I was so honored and excited to get a request from Grace Coopersmith, also known as author Marta Acosta, asking for a guest spot here at Lurv. Even though I haven’t read her books yet, I’m very familiar with Acosta’s brilliant flair for comedy and I’ve read her blog for comic relief before. You can visit her Vampire Wire blog here.
When I read on Coopersmith’s site that some reviewers were calling her book Nancy’s Theory of Style a “perfect feel-good read…”, I wondered if she might like to talk about what it is exactly that makes books feel-good reads. And this is what she had to say.
How Chick Lit Saved Modern Civilization
Literary critics hate chick lit (aka romantic comedy) so vehemently you’d think Bridget Jones stood them up for the Senior Winter Ball. “It’s stupid and it’s dead!” they scream as they beat it over its pretty head with an unabridged edition of James Joyce’s Ulysses. They want us to be ashamed of enjoying books about young women tumbling headlong into love and their comic mishaps. They sneer at brightly covered covers as if they’re destroying modern civilization. I’m going to get back to modern civilization in just a minute, but first I want to say…
…if liking fun books about love is wrong, I don’t want to be right.
There’s a reason those brainiac ancient Greeks put a smiling mask next to a grimacing mask on their theaters: in art, comedy is as important as tragedy. I’ll leave it to others to write stories about miserable people having angsty existential crises. (Personally, I get enough tragedy from the daily news, and I feel no need to seek out fictional tragedy.) Yes, I’m so depraved that I prefer a shocking pink book cover to a beige book cover.
It gets worse. I love stories about young women dashing into crazy situations, and falling for the wrong guy, or falling for the right guy, but in the wrong way. I love stories that make me smile and optimistic about human nature. Reading Becky Bloomwood’s marvelously loopy letters to her debt collectors makes me laugh out loud. Watching Bridget Jones stroll into an elegant afternoon party while wearing a Playboy bunny costume fills me with empathy and appalled amusement.
Because we’ve been those young women who set their hearts on someone fabulous yet unattainable and, like a mountaineer plotting a route up a terrifying peak, strategized ways to win his love. We know what it’s like to become entangled in our families’ and friends mini-dramas.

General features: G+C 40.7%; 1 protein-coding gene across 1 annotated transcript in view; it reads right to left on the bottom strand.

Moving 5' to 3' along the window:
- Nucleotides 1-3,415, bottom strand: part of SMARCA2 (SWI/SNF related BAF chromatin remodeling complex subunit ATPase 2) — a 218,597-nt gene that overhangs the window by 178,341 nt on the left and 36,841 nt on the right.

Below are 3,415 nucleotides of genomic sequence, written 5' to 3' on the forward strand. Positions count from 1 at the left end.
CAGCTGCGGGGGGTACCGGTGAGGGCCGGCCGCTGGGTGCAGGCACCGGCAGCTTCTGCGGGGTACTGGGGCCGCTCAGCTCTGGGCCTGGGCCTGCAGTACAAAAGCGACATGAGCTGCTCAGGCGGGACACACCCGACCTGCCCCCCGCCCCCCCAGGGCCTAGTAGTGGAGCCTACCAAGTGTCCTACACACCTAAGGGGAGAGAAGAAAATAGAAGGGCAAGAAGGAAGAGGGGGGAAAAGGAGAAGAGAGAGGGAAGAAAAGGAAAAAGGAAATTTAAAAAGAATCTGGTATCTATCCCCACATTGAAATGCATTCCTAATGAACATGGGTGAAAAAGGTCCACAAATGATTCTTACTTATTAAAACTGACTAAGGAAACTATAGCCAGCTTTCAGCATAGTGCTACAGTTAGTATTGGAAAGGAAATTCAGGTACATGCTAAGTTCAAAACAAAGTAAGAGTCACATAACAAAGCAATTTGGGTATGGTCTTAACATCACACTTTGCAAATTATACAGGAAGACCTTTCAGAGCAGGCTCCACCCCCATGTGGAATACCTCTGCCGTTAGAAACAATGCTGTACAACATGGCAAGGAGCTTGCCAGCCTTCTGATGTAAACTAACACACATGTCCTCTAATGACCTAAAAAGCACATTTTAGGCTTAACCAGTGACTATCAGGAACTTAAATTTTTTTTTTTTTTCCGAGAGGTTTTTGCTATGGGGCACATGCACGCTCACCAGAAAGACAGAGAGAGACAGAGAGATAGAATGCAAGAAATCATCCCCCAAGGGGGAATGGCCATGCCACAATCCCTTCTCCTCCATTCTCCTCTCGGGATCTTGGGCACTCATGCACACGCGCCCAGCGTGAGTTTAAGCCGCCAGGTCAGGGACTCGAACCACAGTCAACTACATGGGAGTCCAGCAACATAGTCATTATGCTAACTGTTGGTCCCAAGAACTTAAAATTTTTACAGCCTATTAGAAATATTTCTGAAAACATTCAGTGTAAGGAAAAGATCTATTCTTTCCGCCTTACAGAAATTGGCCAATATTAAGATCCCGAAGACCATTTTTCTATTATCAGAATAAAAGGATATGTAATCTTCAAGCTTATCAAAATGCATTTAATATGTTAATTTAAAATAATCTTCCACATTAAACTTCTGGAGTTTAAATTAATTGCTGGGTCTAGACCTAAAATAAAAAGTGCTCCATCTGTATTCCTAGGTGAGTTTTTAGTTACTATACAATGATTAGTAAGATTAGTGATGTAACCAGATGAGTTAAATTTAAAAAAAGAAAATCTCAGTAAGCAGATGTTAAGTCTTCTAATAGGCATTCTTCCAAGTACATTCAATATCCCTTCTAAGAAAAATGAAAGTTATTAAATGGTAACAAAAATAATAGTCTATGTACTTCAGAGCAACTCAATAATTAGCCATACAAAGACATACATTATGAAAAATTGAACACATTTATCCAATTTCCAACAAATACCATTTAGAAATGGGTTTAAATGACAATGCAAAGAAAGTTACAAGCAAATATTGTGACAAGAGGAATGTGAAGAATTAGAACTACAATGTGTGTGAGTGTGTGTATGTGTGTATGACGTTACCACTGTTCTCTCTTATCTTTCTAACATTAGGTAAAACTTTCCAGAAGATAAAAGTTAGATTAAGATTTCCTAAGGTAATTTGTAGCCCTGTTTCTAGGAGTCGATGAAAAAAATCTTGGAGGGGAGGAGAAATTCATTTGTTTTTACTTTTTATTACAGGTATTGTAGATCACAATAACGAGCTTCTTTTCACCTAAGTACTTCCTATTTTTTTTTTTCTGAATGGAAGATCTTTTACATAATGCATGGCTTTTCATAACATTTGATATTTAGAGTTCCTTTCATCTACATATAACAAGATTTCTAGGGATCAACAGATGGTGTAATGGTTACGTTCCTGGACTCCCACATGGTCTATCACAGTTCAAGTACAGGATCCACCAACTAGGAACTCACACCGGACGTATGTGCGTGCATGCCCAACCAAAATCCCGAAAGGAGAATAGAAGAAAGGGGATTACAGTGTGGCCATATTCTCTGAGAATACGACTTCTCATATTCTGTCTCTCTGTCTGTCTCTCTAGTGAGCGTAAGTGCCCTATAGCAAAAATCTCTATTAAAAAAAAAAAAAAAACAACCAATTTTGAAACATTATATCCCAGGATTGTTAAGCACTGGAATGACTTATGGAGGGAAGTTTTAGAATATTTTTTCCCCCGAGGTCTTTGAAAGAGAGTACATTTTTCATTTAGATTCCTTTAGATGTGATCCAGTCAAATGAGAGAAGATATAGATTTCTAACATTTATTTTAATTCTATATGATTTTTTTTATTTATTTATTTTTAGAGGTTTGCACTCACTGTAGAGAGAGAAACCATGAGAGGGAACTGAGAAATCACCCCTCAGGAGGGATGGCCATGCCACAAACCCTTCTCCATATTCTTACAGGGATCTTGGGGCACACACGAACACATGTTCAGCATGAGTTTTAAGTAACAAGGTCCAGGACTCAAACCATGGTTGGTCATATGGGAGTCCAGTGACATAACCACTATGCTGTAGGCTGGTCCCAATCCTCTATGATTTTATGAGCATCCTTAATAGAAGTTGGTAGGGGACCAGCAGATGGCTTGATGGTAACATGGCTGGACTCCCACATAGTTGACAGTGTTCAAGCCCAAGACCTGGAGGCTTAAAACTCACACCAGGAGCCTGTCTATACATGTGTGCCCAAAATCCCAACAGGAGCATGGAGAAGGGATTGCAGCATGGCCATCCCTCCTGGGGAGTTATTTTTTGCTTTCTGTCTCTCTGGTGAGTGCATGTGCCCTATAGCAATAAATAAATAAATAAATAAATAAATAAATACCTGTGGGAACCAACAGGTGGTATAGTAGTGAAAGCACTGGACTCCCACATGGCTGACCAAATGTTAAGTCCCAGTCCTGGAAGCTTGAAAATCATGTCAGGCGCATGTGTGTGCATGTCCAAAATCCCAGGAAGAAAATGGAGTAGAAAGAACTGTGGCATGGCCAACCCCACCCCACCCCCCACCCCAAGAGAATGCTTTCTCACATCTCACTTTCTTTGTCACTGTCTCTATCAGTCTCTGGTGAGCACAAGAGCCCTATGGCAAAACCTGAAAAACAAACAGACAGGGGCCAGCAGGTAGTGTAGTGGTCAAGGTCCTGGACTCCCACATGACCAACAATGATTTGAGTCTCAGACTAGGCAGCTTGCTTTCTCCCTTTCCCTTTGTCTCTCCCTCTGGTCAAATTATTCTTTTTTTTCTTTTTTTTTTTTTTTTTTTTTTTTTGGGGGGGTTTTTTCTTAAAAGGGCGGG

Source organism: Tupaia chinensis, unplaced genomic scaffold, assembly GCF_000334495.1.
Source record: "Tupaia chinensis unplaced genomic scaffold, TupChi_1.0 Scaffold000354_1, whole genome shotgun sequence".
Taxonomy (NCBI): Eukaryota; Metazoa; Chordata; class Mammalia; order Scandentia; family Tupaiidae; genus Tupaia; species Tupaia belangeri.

We’ve worn the wrong clothes, said the wrong things, made the wrong career moves, dated the wrong guys, took the wrong apartments, and trusted the wrong people. We made mistakes because we were naïve and inexperienced.
Despite the calamities that inevitably occurred, we picked ourselves up, commiserated and laughed about it with our girlfriends, and kept trying.
The unlikely heroine of my new book, Nancy Carrington-Chambers, is a girl you want to hate. She’s richer than you, prettier than you, and runs in better social circles. She’s invited to better parties and asked to join more exclusive clubs. She spouts ridiculous style edicts and loathes her husband because he’s turned her dream house into a tacky McMansion. She moves to her posh Pacific Heights pied-a-terre to work on her party planning business and hires a gorgeous, gay British assistant. Then an irresponsible cousin abandons her four-year-old in Nancy’s care.
Nancy’s life is like a beautiful piece of glass, but when you hold it up to the light, you can see a faint crack. When it shatters, mayhem ensues. (I have a particular fondness for mayhem ensuing.)
Nancy, like all of our favorite heroines, like all of our best friends, sisters, mothers, and ourselves, proves herself to be stronger and more resourceful than people think. She faces the challenges and risks everything to protect those she loves.
Nancy’s Theory of Style is a story about one young woman’s emotional life. But the funny thing about women’s emotional lives: individually they seem insignificant, but every woman becomes the axis of her family. She carries on love, tradition, culture, and ethics. When you put these millions of individual lives together, they’re the basis of all modern civilization.
Told you, I’d get there!
Nancy’s Theory of Style will be released on May 18. Click below for your online bookseller of choice.
We’ve got two copies of Nancy’s Theory of Style to give to two different yet equally lucky winners. And even better news – the contest is open to U.S. AND Canadian residents!
Simply leave a comment below sharing with everyone what book has been a go-to feel-good read for you, or one that maybe took you completely by surprise in a feel-good way.
The contest opens now and ends Friday, May 14 at midnight, Eastern U.S. time. I’ll pick the winners the following day. Prizes are being provided by the author’s publicist at Simon & Schuster, so a huge thanks goes out to them!
And that’s it! Let’s get to hearing about your feel-good books, and thanks so much to Ms. Coopersmith for starting us off.